It’s About Our Students

Today is my last day of class, and I feel a little antsy, even a little edgy.  I already have a stack of materials to grade, and I’ll be getting another stack today, and then another during our final exam period.  I have deadlines related to other work activities.  And my spring-exploded yard is calling to me.  Thankfully, my mindfulness teacher training class is tonight, guaranteed to bring me back to here and now and aaaaaahhhhhh.  But enough, it’s not about me.  Really, enough about me.

I’ve written before about how mindful practice can increase our sense of compassion. In “Playing with Others,” I cited the 2013 study by Condon, Desbordes, Miller, and DeSteno in which participants in an 8-week mindfulness course and those on its waiting list were individually observed in a waiting room.  Two actors sat in the room with them, and a third arrived on crutches and clearly in pain.  The study participant, however, had just taken the last available seat. Those in the mindfulness course surrendered their seat to the person in pain 35% more frequently than those still on the waiting list. Condon and colleagues conclude that mindfulness resulted in more compassionate behavior.

Photo by Colleen Finlayson

Yesterday, my friend K (at another institution*) shared her sense of humility in thinking about her students:

I’ve never had to do homework out of my car because my parents kicked me out of my house and disowned me because the person I love happened to be of the same sex. I’ve never had to go home to three children and another part time job after school and stay up until 2am to get an assignment in on time. I’ve never been abused by my partner–physically or emotionally. I have never had been involved in an assault case, answering calls from police officers in between classes. I have never had any learning disorder. I’ve never had to sit in the same classroom with the man who raped me. I’ve never had to bring my children to class because I didn’t have parents to watch them and couldn’t afford childcare. And yet I see them thrive–able to conquer these obstacles–able to put all of it aside because they believe in education and take nothing for granted. So here is a shout out to all of those students who never had the privileges I had. To those who inspire me everyday with their strength, determination, and grace in the face of profound obstacles–living day to day just to get by. You make me better. You remind me of how truly blessed I am, and for that, I am forever grateful. Peace and love to you all.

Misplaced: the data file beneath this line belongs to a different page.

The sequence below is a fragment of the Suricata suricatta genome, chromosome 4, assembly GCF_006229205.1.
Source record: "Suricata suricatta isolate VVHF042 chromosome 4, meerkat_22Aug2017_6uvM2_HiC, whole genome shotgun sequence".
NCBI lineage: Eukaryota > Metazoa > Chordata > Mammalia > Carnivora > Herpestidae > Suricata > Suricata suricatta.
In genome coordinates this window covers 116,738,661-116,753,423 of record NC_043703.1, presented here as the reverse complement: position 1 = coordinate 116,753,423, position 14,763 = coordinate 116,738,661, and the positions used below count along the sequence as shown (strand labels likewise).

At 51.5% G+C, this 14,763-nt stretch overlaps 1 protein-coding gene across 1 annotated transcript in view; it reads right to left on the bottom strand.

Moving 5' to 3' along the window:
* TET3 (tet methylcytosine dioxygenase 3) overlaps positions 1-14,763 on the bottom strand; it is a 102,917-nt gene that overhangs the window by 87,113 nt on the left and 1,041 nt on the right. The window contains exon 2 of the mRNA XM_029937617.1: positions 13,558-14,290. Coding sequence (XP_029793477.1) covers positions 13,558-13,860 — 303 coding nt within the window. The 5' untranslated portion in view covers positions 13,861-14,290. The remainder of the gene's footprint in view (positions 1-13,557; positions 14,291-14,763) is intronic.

K and I share some invisible, chronic health problems, which has led to conversations about mindfulness. (She’s also just a caring person.) I don’t know if she practices regularly, but I had to share her comment because it inspires the kind of compassion that’s most needed at this moment in the semester. I think about the situations of some of my current students, and I feel K’s humility and generosity for their strength and determination.

Yes, we‘re busy.  Yes, we do have a lot piling up on our desks and desktops. But the stakes are higher for the students, who are juggling major assignments multiple courses (five at a time at Vanderbilt) while trying to keep at bay the nagging worries about the future–while also experiencing sadness and depression and anxiety and trauma and and and….


Let’s go back to this simple practice that’s probably in great need at this time of the semester. For the next week, every time you interact with a student, immediately think the following:

“I wish this person happiness.”

That’s it.  Do it for a week.

* With her permission, I’ve eliminated her name and institution and modified comments slightly to ensure anonymity of all involved.

Condon, Paul, Gaëlle Desbordes, Willa B. Miller and David DeSteno. (Aug 2013). Meditation increases compassionate responses to sufferingPsychological Science. 1-3.
Photo Credit: Colleen Finlayson Compfight cc
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